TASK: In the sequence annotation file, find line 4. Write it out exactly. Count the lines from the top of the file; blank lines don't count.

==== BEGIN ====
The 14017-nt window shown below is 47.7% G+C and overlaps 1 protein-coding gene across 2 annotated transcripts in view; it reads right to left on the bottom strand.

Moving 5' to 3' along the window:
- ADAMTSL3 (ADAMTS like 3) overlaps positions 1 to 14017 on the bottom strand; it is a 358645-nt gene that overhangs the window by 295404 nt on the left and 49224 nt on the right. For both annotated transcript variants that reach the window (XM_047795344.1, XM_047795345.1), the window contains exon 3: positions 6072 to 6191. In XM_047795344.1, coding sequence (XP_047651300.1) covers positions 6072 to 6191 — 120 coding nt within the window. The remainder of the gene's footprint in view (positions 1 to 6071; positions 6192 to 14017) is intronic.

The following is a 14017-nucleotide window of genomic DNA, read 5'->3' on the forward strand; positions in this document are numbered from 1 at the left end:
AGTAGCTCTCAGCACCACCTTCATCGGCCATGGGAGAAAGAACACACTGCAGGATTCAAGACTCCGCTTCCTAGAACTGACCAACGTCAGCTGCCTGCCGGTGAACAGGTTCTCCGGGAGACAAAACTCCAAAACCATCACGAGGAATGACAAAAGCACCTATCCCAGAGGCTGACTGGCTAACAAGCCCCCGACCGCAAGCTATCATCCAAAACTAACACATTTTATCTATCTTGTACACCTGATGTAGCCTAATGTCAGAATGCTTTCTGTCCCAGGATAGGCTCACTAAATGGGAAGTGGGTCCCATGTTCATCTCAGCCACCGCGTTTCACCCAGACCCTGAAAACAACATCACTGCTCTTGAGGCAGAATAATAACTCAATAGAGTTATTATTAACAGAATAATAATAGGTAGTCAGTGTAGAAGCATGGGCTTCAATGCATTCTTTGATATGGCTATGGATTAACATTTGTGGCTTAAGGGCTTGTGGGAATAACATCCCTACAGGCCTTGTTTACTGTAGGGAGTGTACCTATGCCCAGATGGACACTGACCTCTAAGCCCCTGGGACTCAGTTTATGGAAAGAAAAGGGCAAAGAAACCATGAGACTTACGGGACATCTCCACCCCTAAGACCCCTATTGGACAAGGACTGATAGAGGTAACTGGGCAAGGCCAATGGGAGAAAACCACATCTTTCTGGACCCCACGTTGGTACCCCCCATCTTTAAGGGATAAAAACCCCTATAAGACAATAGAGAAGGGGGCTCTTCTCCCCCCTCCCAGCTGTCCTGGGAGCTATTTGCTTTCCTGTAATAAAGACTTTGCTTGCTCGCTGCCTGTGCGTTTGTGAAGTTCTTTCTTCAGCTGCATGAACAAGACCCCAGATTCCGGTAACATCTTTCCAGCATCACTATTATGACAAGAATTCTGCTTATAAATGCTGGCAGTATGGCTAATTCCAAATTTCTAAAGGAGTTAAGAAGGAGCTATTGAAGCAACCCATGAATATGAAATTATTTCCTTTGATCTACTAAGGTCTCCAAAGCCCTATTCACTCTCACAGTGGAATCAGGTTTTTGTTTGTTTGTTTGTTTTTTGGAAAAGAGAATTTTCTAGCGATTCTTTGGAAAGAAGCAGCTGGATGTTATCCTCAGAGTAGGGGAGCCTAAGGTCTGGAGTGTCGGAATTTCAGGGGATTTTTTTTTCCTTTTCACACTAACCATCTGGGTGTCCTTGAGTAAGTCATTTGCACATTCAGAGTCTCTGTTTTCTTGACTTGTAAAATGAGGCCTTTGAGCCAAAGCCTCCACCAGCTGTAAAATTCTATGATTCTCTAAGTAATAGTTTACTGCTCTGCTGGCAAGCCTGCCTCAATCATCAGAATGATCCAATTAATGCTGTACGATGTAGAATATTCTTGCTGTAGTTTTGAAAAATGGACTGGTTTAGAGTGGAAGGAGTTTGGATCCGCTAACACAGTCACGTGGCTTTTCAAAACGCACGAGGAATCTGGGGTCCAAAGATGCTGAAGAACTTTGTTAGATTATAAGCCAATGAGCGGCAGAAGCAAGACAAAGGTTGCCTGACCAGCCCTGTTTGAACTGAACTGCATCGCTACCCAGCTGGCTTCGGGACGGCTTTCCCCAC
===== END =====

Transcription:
The following is a 14017-nucleotide window of genomic DNA, read 5'->3' on the forward strand; positions in this document are numbered from 1 at the left end: